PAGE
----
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#1
benbakelaar

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http://blog.wired.co...now_on_its.html

I consider this irresponsible reporting, as the chart is presented out of context, with no link to the original research or producers. What does it really mean to compare March and May 2007 averages to 1961-1990 averages across such a wide cell coverage? In my opinion - this is just the type of thing that gets sensationalized in the media and leads to public pressure and policy decisions which are not helpful in the long run.

I really want to make some of these myself... does anyone have any pointers on where the data is available (public?), the technique most likely used to generate this (I assume some sort of cell grouping), and specific functions inside a GIS product that could help me produce more of these?

#2
MapMedia

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The map is good, assuming they are comparing against the average (anomalies included) march-may period of 30yr historic period (1960-90).
There is probably a few NOAA/NWS papers on global mapping methods to produce this map. Northern latitudes experienced the greatest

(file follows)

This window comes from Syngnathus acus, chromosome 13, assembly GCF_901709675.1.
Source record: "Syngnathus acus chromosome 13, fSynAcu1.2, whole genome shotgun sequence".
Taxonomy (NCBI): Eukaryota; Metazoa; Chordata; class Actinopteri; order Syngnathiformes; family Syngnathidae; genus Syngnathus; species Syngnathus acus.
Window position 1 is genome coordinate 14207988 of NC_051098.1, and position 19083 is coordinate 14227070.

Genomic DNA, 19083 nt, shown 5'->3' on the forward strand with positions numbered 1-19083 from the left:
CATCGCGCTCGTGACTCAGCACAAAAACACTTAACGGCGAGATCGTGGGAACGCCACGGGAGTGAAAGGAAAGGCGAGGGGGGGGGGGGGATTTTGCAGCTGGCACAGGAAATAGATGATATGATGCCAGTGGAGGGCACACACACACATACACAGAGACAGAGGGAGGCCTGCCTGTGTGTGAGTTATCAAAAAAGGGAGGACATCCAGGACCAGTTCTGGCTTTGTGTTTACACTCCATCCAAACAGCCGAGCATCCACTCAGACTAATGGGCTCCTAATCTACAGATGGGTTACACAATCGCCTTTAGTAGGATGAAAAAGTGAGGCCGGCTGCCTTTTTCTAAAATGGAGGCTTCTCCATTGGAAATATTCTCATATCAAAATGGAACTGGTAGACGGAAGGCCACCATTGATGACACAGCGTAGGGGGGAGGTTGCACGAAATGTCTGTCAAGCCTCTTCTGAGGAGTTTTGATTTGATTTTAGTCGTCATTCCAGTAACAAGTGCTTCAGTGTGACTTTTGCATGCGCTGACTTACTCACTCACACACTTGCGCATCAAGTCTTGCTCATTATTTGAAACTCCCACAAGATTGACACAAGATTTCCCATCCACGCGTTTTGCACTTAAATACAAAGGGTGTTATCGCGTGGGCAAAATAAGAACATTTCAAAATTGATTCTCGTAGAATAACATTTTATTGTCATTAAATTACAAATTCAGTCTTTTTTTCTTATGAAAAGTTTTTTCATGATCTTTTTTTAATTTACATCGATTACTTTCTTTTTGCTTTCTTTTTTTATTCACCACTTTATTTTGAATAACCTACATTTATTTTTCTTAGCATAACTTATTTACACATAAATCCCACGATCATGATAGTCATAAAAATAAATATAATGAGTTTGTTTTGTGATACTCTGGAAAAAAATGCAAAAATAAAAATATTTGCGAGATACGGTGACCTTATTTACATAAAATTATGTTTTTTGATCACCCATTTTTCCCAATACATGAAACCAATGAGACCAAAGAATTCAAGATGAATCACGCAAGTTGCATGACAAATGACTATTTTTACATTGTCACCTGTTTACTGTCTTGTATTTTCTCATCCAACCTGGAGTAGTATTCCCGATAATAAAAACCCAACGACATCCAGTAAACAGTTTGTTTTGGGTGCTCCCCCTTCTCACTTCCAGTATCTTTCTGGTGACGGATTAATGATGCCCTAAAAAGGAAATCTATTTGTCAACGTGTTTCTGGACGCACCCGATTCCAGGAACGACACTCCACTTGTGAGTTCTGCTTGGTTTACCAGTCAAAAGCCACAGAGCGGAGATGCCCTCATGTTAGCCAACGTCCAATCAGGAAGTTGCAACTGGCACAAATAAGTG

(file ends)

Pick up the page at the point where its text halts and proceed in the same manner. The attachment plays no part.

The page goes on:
departure from 30yr historic avg in March-May 07 period.

#3
frax

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Ben,

The data is most likely based on the data from the Climate Research Unit, out of University of East Anglia: http://www.cru.uea.ac.uk/cru/data/. I have done similar maps myself.

Here are some other examples:
Map that I think we prepared for IPCC TAR
Map, based on a paper published this year

I don't really agree with you that this is that irresponsible - the map is quite straightforward, I think, at first glance...
Hugo Ahlenius
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#4
benbakelaar

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Chris and Hugo, just to clarify, I was pointing out the blog post as irresponsible, not the map or the data. Somewhat sensational title, "From now on it's all anomalies", with no context, on Wired.com, a major internet destination. I was wrong however, there is a link back to the original site - it's not live though.

#5
MapMedia

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Well the +/- from historic average is a depart from the norm, an anomaly. But to say the future will be as such, and remain an 'anomaly' is silly, and no surprises there, coming from Wired, whom I've always seen as being anti-environmental and status-quo.




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